Rather than missing M like whoa…well, I guess this one just won’t change, because let’s face it, I know I will miss him like whoa, but the goodbyes are the worst part and the welcome back hug and kiss are by far the best part, right up there with getting into bed, snuggling close, placing my face into the crook of his neck, where it fits just ever so perfectly, and falling to sleep smiling, happy to be home, but also happy to have focused on the here and now, not the there and future. 


On running strengths and weaknesses.

I’m just gonna go out and say it.

Running is frustrating the hell out of me lately. 

And feeling like a frustrated runner makes me even *more* frustrated. 

Because I am capable. Because I am lucky to be able *to* run. Because I know that ultimately my frustrations are mostly of the headcase variety.

So rather than wax poetic about the last couple weeks of my run challenge or whine about my running frustrations, I thought I’d use this post more effectively and productively by exploring my running strengths and weaknesses (a la Amanda at MilesGoneBy and my sis, too!) and maybe I’ll come up with some better rationale on my ‘meh’ running experiences of late.

(are ya still with me after that massive preamble?!)

I’m going to mix these up into weaknesses-turned-strengths, because honestly, I think half of my weaknesses have a strength to them, if that makes sense. Sort of like when you are interviewing for a job, and they ask you what your weaknesses are? And they are sort of strengths masked as weaknesses? Am I making any sense right now? Show of hands? Head nods? moving on…


  • I am a headcase, by nature. And this certainly affects my runs from time to time (okay, a lot, lately, anyway).  If my breathing is off, if I feel the twinge of a cramp or I have any sort of calf pain, that is all.i.focus.on. And it can ruin a run for me.


  • While I may be a headcase, I have vastly improved this weakness and therefore, feel it is a strength, or at least an improvement. I am so much better at powering through a run, at booting my overthinking out of my brain and ‘just’ running as much as possible, to actually enjoying running. Comparing myself now, as a runner, to who I was at the beginning of this run challenge, even, and I’ve definitely shifted this away from automatic headcase at the outset, to more of a rarity. (but it still rears its ugly head, like the last few weeks!)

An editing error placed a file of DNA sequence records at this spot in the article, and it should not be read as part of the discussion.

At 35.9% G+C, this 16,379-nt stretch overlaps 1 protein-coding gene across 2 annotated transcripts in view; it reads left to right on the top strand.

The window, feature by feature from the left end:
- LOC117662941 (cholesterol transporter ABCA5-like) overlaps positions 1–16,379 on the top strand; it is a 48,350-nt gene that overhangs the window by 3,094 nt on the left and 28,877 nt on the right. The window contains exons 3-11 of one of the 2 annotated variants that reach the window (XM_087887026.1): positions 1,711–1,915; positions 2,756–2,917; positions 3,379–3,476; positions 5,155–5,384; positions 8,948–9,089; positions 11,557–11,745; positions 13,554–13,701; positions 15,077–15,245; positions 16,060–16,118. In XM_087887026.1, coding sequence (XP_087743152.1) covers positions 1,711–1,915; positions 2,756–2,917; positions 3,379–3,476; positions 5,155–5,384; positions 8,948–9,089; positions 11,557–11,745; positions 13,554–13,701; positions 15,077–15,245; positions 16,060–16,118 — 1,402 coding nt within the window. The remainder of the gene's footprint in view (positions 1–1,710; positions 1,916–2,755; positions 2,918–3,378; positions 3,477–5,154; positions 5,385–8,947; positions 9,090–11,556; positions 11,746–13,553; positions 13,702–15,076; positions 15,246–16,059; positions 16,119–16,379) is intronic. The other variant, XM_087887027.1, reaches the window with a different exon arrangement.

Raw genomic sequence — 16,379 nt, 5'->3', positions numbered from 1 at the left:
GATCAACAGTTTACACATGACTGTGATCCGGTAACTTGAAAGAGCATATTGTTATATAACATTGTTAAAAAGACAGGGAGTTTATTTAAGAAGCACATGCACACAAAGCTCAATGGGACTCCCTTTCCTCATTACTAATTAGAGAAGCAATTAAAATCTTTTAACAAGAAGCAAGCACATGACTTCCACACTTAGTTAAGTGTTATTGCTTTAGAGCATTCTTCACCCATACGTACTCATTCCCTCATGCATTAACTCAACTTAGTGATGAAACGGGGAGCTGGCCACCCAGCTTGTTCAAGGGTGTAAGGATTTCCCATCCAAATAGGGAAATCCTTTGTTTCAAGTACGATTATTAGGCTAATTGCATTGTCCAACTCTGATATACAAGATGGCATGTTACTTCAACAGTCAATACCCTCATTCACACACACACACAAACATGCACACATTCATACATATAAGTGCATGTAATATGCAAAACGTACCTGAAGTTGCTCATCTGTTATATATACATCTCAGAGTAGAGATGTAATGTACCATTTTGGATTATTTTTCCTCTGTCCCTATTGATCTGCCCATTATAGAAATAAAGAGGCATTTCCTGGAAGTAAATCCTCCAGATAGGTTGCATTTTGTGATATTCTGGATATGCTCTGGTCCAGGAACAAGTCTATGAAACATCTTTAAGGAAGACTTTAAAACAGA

• I am determined, like whoa, to stay consistent, improve my pace and focus on even breathing. This run challenge has, by far, kept me running four days a week for almost the entire winter, something I had never previously been able to do, because the dreadmill has always been my nemesis. But in embracing it, I embraced intervals (hello pace increases!) and it massively helped my breathing. Given it is easier to breathe on a treadmill without a lot of incline or natural road shifts as with the outdoors, it was much easier to keep my breathing in check, and in turn, take my mind off my breathing and onto the run itself. HUGE shift for me. HUGE.


  •  I am stubborn as hell when it comes to my running schedule and mileage. I have been, in recent weeks, so focused on fitting in all of my runs (amid a building schedule for teaching at barre n9ne etc) and trying to extend my distance (amid some less than pleasant weather making it much less motivating to run long INDOORS) that it just bound me up. I ran stressed. I overthought all of my runs and what to fit in where and how to get my longer run done solo (when I know I am not the best runner by myself). I declared being at peace with mileage  yet I still struggle with that. I wonder if I am better with a goal than goal-less runs. It’s huge food for thought for me right now. (thoughts welcome)


  • I’m still (relatively) slow. Not that speed is my ultimate goal, because let’s face it, I will never be an 8mm runner. If I had to hazard a guess (since I don’t run with a Garmin or anything), I’m probably somewhere between 9:30-10mm but closer to 9:30mm…and I’m actually proud of that. Weakness is probably the wrong term here. And calling myself slow is probably the wrong way to put it too…I guess what I mean by this is, I don’t know how to run fast outside. It’s easier to do that on a treadmill because you have something helping speed you up. Outside? It’s all you. I so easily slide into my comfortable pace than trying to pick it up a little. This is why I am a ‘bad’ solo runner as well.


  • I am a fast(er) runner than I was six months ago. And a better one, at that. My running is stronger, faster, more capable (thank you barre n9ne for stamina, like whoa!). So no matter if I consider myself ‘slow’, I am still faster than anyone on the couch and I am still faster than the runner I was six months ago.